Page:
Title

On the costs and benefits of gaming: The role of passion

Publication Date

2009

Abstract

The dualistic model of passion defines passion as a strong inclination toward a self-defining activity that a person likes and values and in which he or she invests time and energy. The model proposes two distinct types of passion: harmonious and obsessive passion that predict adaptive and less adaptive outcomes respectively. In the present research, we were interested in assessing both the negative and positive consequences that can result from gaming. Participants (n = 222) were all players involved in massively multiplayer online games. They completed an online survey. Results from a canonical correlation revealed that both harmonious and obsessive passion were positively associated with the experience of positive affect while playing. However, only obsessive passion was also positively related to the experience of negative affect while playing. In addition, only obsessive passion was positively related to problematic behaviors generally associated with excessive gaming, the amount of time spent playing, and negative physical symptoms. Moreover, obsessive passion was negatively related to self-realization and unrelated to life satisfaction. Conversely, harmonious passion was positively associated with both types of psychological well-being. This general pattern of results suggests that obsessive passion for gaming is an important predictor of the negative outcomes of gaming, while harmonious passion seems to account for positive consequences. Future research directions are discussed in light of the dualistic model of passion.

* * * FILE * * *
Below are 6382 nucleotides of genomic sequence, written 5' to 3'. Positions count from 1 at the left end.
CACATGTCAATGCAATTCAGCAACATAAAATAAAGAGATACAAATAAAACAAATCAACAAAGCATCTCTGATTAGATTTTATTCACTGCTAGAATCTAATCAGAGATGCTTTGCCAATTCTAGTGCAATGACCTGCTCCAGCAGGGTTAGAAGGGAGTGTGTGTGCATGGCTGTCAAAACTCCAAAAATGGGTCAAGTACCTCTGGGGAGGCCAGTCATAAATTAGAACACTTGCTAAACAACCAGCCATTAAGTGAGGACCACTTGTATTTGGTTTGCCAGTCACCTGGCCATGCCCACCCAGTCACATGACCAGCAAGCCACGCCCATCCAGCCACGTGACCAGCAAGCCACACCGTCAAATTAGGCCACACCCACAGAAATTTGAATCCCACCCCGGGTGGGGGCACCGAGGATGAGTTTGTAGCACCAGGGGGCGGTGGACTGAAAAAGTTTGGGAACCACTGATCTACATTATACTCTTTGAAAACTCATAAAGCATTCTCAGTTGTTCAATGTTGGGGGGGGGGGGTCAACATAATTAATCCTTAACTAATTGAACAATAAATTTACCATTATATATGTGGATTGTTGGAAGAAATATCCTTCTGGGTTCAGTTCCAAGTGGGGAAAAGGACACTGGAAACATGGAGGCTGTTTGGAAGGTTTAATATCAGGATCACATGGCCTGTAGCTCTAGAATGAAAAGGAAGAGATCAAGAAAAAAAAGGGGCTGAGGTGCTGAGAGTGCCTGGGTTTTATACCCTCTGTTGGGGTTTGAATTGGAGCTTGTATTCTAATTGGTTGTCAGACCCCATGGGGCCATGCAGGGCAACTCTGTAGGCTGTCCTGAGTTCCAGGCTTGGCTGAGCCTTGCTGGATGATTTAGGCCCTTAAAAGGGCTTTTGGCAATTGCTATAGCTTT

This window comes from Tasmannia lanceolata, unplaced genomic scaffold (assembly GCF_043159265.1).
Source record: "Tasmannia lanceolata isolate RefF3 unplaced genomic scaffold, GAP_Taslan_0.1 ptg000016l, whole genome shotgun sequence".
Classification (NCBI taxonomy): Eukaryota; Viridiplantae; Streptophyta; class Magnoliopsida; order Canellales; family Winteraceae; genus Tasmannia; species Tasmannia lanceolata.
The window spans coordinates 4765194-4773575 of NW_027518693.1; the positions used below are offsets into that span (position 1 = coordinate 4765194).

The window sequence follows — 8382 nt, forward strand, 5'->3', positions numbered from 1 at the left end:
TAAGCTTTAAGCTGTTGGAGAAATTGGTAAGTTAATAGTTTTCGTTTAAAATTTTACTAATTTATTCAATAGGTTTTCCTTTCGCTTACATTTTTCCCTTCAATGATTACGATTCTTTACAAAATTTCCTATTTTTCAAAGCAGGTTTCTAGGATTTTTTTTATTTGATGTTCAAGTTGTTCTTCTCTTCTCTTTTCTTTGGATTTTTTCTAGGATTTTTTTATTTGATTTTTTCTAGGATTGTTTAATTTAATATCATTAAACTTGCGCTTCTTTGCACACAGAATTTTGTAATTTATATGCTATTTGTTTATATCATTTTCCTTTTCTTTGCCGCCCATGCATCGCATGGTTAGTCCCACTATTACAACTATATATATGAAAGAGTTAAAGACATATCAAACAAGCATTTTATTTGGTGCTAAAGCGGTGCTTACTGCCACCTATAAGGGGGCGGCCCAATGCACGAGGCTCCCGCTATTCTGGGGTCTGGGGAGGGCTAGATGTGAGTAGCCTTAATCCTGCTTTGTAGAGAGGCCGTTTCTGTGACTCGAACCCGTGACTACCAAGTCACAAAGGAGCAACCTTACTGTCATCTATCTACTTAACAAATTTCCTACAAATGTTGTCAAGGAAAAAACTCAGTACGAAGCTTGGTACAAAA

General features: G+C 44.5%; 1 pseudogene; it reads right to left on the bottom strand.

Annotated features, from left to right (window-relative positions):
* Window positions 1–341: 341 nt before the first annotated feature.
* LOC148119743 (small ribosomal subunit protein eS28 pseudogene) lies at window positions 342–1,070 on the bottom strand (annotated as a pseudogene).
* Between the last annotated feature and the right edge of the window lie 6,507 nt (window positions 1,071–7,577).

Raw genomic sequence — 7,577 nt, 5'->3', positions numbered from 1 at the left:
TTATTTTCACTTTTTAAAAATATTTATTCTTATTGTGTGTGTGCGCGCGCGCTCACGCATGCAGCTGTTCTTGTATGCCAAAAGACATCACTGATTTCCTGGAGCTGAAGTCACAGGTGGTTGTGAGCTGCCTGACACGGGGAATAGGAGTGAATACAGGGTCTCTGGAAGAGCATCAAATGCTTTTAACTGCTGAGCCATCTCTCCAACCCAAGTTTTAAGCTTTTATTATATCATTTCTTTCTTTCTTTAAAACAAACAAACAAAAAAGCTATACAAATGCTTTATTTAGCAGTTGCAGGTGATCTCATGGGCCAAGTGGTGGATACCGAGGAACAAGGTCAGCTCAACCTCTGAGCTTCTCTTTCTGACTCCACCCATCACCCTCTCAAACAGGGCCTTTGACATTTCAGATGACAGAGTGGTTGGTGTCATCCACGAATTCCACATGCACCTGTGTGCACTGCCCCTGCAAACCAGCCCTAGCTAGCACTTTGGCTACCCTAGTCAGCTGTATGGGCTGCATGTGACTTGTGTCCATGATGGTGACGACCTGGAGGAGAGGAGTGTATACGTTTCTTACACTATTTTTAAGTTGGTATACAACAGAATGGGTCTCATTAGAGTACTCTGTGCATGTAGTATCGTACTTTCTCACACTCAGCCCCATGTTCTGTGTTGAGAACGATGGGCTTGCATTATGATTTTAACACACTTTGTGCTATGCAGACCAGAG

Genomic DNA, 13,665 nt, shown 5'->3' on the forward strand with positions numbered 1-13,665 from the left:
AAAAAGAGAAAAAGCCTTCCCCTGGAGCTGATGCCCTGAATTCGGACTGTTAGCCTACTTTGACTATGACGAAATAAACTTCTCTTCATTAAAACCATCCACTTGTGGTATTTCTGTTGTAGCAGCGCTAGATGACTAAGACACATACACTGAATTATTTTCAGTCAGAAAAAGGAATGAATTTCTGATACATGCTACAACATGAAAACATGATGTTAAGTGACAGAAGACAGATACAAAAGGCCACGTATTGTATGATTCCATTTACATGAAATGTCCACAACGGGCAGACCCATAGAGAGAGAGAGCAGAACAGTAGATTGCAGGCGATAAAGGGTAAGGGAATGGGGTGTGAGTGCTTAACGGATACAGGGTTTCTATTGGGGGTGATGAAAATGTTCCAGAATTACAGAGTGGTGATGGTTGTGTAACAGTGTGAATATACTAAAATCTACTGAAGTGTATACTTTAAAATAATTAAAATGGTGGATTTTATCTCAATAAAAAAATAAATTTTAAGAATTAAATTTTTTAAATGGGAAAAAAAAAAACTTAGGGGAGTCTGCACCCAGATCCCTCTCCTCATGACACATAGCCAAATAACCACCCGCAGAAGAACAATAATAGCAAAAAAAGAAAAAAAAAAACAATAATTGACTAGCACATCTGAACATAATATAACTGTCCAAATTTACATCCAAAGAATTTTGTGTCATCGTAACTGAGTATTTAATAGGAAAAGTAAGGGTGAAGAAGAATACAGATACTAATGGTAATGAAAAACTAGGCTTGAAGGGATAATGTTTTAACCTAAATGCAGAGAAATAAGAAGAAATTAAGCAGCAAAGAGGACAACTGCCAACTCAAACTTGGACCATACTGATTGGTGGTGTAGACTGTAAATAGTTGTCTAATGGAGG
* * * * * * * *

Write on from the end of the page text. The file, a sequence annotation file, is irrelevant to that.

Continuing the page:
School/Institute

Institute for Positive Psychology and Education

Document Type

Journal Article

Access Rights

ERA Access

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